As a political scientist, Raghavan shines in his ability to use numbers to give shape to a chaotic period: the cotton industry, the number of bank accounts, the shifting proportion of British officers to Indian soldiers, how many soldiers came from what province, how many perished in these various campaigns. The aerial view he offers of India’s spread in the war fascinates with its sheer information. But while Raghavan communicates the tragedy of this war for the country, another book on the period, Farthest Field by Raghu Karnad, communicates the tragedy for Indians. While Raghavan provides an academic summary of the war’s effects on India, Karnad offers a narrative look at the cost to India’s spirit. His historical memoir follows the stories of three Indian soldiers—Karnad’s own grandfather, Ganny, and his two brothers-in-law, Bobby and Manek—as they enlist in the army under the Raj and travel to the far throes of battle.

The stories, stitched together from family letters, interviews with surviving veterans, and research, home in on the motivations to enlist, the fear of fighting, the harrowing experience of wartime life, and perhaps most illuminating, the moral ambiguity of the fight. Those ironies of war that Raghavan describes—Indians fighting against Indians, for example—become tragic in Karnad’s rendering. Towards the end of the war, with so much lost, the Indian soldier was without a familiar home and without a future he could see, relying for only so long on faulty heroism to carry him forward:

Their combat through the sacred cities of Western civilization made Bobby’s army look like ants disputing anthills. Second Field Company had been ordered all around the weedy edge of the Empire, farm boys toiling from acre to distant acre, until they reached here, the final field but one. . . .
When the slaughter of Whites by Whites was over, who among them would remember the Black men they sent running and shooting in the jungle? The Empire was ending and they were too late to find a place in that epic. In India how many would know, as Bobby did, the cost of boys’ lives? A new nation was forming, and they were too early to belong in its story. Those who had fallen like Manek and Ganny had fallen in the middle, and Bobby felt himself wanting to fall too.

It’s both poetic and instructive that for various reasons all three figures in Karnad’s book did not survive Indian independence and the ensuing partition. But the tragedy of the Indian soldier echoed loudly over the dawn of India’s next chapter.

Partition is often remembered as an inevitable culmination of longstanding religious tensions, but it was borne out of disastrous miscalculations of Britain’s struggle to maintain control in India and Indian leaders’ push for power on the eve of independence. As Raghavan writes, Winston Churchill, who delayed granting independence to India, wanted to fuel a simmering Hindu-Muslim divide in the country to maintain British control. India, after all, was so far contributing to the war effort. “If [unity] were to be brought about, the immediate result would be that the united communities would join in showing us the door,” Churchill acknowledged, adding that communal tensions were a “bulwark of British rule in India.”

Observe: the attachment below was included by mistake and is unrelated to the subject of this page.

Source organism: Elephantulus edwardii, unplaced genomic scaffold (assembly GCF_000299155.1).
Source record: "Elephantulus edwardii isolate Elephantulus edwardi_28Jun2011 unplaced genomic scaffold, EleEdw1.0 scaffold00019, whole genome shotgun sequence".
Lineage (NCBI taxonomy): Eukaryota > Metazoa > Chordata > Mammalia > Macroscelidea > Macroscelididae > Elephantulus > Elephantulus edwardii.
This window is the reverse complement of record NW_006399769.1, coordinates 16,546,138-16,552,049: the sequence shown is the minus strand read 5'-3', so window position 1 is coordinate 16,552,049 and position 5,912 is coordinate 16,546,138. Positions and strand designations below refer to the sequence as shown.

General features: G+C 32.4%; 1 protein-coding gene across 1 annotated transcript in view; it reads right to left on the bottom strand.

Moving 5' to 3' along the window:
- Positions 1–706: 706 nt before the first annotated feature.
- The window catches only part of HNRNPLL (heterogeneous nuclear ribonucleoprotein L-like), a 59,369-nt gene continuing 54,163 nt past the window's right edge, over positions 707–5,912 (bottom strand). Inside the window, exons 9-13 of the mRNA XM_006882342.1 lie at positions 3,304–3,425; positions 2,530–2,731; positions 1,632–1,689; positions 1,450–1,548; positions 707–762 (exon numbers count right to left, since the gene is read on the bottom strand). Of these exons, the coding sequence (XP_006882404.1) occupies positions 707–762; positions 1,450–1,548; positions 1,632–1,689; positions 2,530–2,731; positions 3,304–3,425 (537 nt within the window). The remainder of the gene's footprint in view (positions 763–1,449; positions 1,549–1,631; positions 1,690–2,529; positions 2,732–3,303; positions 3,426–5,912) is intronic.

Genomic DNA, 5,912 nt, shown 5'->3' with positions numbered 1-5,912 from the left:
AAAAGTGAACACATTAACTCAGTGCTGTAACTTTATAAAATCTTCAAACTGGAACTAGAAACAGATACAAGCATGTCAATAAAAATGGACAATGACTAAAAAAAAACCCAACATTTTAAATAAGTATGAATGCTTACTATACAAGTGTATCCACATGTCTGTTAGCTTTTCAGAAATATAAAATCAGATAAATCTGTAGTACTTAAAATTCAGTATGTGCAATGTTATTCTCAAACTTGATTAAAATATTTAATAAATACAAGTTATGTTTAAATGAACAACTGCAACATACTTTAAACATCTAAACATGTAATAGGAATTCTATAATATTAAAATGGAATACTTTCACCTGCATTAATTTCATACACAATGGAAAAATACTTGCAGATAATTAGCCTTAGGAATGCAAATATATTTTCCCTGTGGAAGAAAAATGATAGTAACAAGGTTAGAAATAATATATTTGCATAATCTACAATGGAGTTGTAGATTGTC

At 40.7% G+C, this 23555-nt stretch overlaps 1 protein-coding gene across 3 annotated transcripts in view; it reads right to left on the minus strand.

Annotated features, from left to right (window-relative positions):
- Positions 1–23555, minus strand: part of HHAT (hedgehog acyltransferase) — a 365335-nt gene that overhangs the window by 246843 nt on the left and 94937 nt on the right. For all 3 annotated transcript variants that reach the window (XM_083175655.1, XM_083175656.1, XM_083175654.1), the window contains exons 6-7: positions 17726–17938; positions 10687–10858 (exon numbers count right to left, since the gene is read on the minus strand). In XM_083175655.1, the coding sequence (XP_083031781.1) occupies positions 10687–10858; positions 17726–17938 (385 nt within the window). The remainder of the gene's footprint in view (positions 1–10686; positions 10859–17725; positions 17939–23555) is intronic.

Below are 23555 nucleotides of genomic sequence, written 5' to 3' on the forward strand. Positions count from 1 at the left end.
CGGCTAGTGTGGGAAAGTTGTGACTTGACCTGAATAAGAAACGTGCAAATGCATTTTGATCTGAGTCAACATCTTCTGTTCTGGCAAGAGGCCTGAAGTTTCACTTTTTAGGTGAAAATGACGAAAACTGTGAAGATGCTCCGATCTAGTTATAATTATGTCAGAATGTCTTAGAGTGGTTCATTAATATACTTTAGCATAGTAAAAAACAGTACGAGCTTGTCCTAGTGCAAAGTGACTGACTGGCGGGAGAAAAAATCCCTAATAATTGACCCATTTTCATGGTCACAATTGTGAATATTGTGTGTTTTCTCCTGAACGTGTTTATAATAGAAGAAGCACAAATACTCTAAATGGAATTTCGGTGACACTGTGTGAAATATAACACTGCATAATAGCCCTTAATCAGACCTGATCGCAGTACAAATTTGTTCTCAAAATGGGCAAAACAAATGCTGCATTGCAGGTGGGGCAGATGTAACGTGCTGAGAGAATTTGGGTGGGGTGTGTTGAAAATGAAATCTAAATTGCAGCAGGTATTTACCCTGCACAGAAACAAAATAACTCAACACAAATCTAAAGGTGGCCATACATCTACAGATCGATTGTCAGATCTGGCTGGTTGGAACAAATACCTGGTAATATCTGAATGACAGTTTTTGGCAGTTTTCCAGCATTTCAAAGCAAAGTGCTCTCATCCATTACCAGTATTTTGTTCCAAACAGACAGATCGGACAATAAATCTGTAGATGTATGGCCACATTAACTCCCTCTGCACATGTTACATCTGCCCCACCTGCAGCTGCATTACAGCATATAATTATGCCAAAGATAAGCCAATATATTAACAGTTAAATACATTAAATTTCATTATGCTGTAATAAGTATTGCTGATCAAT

Meanwhile, the war had “injected . . .uncertainties” into Indian domestic politics. One result was that Muhammad Ali Jinnah, the leader of the All India Muslim League, was galvanized to call for a separate nation for Muslims, which eventually became Pakistan. Perhaps least cited is that World War II directly influenced the logistical project of partition itself. In one of Raghavan’s most alarming findings, he describes “the districts that had higher numbers of men with combat experience saw significantly higher levels of ethnic cleansing.” The result of these factors was the severing of two (and eventually three) countries, a million people killed, fifteen million displaced, and one of the longest conflicts in modern world history.

Both Western and South Asian histories have let this chapter of India’s life gather dust. As Karnad has commented, the war offered little glory for Indians. After independence, collective memory considered soldiers to be fighting for the wrong side of history, their own oppressor. Raghavan and Karnad’s books are parts of an emerging scholarship that is trying to redeem the stories of the thousands of soldiers who died. But while these books describe a dual war, they also illuminate a dual tragedy of history. The first is the human cost of war. The other is that it is only now that a proper accounting of this important period in Indian and world war history is happening. Beyond decorated tombstones, commemorating India’s war starts by simply remembering.

Rozina Ali is on the editorial staff of the New Yorker and a contributing editor at the Cairo Review of Global Affairs, where she served as senior editor from 2013 to 2015. From 2010 to 2013, she was deputy editor for management thinking at the Economist Intelligence Unit in New York. She has contributed to Al Jazeera America, Foreign Policy, Guardian, New York Times, and Salon. On Twitter: @rozina_ali.